If you know me at all, you'll know I have a penchant for old stuff. I'm particularly fond of every day items that where made with a level of care and beauty that is largely missing in their modern counterparts. I don't have a huge budget to feed my addiction, so most of the items that I pick up would look right at home in a landfill.
Plucking them from the jaws of destruction and "bringing them back" also appeals to me a lot.
I've mentioned a recent trip to the Trade Day (flea market) in Bowie, where my Wife and I picked up a couple of nice finds. One of those finds was an old Oak dovetailed phone ringer box. Here she is, just as I found her:
The bottom is cracked, but it's not real noticeable unless you turn it over. The door is cracked, and warped as well. Its really dirty, and the finish is all but gone. However, box itself is sound and the dovetailed corners look solid.
Here's what the inside looks like:
Its missing the magneto, the crank handle, the bells from the front, and the latch that held the door closed. About the only thing left is wiring remnants, resistors, and dirt.
All in all, its a mess.... but it's a mess with POTENTIAL! Due to its condition, I got it for next to nothing. The purchase price was less than I would have paid just for shipping had I bought it on ebay. Most people wouldn't have looked twice at the old dirty wooden box. Having refinished old oak boxes like this before, though, I had a clue as to what it would look like with a little effort.
I stripped out all the old wiring, and removed the door - if it had been just cracked, I might have salvaged it too. With it being warped as well, though, it just didn't fit into my plans. Next, I used a product called Formby's Furniture Refinisher. This is great stuff on items like this. When you follow the directions, it removes the remnants of old finish, and helps you clean a lot of the gunk and grime from the pores of the wood. Its very easy to use. You basically just dip squares of scotchbrite pads into the refinisher and scrub the wood a bit. The entire process took less than 10 minutes.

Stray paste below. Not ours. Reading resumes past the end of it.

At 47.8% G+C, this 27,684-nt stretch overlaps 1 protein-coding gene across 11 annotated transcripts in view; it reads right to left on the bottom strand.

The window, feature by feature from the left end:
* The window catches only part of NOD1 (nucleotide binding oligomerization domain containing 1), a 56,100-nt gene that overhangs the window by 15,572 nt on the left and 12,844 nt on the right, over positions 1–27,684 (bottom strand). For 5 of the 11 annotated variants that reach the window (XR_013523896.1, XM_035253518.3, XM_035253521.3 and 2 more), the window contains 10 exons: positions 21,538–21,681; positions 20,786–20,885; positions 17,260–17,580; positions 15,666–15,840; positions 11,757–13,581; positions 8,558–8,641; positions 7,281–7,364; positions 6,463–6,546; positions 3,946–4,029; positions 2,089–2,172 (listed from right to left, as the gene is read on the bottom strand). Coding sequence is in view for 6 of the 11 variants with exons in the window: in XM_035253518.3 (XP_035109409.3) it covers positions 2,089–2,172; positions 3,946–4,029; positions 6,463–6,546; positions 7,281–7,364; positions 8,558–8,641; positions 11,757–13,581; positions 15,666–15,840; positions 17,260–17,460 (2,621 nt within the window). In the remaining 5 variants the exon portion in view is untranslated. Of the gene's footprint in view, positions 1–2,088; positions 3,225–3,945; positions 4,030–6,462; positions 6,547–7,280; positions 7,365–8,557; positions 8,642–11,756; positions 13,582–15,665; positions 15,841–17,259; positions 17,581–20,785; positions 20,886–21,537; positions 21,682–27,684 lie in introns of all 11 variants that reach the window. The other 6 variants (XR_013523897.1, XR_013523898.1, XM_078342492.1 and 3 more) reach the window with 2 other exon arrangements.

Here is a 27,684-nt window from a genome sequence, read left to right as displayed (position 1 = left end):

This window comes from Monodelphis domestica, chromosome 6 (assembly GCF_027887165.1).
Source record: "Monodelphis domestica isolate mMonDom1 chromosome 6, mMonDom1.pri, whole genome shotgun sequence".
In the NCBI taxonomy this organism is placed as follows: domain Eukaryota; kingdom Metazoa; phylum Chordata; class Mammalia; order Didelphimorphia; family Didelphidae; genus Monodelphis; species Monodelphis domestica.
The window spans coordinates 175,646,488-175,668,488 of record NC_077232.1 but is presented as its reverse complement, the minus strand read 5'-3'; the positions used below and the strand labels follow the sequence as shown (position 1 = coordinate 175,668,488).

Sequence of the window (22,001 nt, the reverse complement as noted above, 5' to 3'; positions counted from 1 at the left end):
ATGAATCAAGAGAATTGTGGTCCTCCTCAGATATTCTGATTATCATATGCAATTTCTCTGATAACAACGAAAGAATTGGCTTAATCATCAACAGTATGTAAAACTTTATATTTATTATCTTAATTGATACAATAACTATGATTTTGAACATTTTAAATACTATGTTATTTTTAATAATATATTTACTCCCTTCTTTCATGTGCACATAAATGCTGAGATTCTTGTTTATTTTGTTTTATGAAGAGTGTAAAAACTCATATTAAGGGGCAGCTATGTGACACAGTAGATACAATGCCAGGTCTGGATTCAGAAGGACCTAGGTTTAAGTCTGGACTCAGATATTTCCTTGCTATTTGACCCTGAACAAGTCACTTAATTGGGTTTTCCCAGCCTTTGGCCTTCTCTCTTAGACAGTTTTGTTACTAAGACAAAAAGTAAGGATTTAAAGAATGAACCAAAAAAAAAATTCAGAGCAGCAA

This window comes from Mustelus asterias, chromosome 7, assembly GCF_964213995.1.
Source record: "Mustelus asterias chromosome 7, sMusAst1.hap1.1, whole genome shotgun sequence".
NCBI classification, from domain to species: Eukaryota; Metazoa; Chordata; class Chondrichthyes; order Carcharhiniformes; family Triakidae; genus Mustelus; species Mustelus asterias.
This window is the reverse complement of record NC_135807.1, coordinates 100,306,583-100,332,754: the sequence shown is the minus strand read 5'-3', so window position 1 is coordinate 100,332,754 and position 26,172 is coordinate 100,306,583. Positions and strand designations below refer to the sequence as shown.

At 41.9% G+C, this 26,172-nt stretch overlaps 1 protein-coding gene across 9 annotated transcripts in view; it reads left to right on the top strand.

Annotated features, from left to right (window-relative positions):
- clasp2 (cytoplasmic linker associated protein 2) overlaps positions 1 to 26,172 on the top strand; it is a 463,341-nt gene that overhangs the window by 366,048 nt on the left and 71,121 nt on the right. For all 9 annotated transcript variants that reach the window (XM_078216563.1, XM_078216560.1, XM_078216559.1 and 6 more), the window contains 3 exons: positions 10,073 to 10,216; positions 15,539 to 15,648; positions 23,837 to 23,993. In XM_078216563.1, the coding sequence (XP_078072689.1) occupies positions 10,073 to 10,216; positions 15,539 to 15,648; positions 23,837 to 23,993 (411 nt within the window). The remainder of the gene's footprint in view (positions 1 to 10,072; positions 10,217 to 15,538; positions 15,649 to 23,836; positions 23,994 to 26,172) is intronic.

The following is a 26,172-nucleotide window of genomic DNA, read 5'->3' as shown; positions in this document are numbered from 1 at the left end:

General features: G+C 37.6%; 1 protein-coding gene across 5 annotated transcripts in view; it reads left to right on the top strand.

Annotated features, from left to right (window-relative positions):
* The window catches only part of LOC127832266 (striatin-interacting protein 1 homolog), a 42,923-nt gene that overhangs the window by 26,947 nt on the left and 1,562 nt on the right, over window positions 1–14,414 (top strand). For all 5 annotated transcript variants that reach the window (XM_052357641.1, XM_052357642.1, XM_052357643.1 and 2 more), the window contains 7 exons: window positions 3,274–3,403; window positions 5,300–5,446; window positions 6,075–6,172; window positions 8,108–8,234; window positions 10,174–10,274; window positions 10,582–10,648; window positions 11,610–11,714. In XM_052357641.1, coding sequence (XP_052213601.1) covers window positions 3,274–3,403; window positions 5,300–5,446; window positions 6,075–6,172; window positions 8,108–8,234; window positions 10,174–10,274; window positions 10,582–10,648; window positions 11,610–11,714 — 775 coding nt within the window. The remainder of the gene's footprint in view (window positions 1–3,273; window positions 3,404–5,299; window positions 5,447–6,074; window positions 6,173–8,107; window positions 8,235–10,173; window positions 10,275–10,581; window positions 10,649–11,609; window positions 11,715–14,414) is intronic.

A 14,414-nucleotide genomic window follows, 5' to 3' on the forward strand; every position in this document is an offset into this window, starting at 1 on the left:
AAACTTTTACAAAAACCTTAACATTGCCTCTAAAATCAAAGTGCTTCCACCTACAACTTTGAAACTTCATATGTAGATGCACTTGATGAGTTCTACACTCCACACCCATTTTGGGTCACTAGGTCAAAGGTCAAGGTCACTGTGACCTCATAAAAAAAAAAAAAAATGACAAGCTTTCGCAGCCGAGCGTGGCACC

When the box was clean, I wiped on some Watco Danish Oil (natural). Again, this is a no-brainer when it comes to application. Just wipe it on, let it set a few minutes - then wipe any excess off. If you think it needs more, just do it again. I'm always amazed how it really brings out the beauty of old oak, without covering stuff like a traditional wood stain might. A left the box to sit for several hours after applying the Watco, then sprayed on a couple of light coats of clear sealer.
I had a victorian brass escutcheon plate and an old brass skeleton key, that I added to cover the crank hole as a decoration. If you didn't want to do this, you could just as easily just turned the box around so the hole is in the back.
I gutted an old wicker planter we had with a silk plant in it. After trimming the foam insert down a bit, it fit perfectly inside the box. Here's a shot of the completed planter sitting on my mantel :
The old oak takes on a really warm look after cleaning and application of the danish oil. Here's a detail of the escutcheon and key. The key is just stuck into the florist foam inside the box that holds the silk plant.
Total actual time involved from start to finish - less than an hour.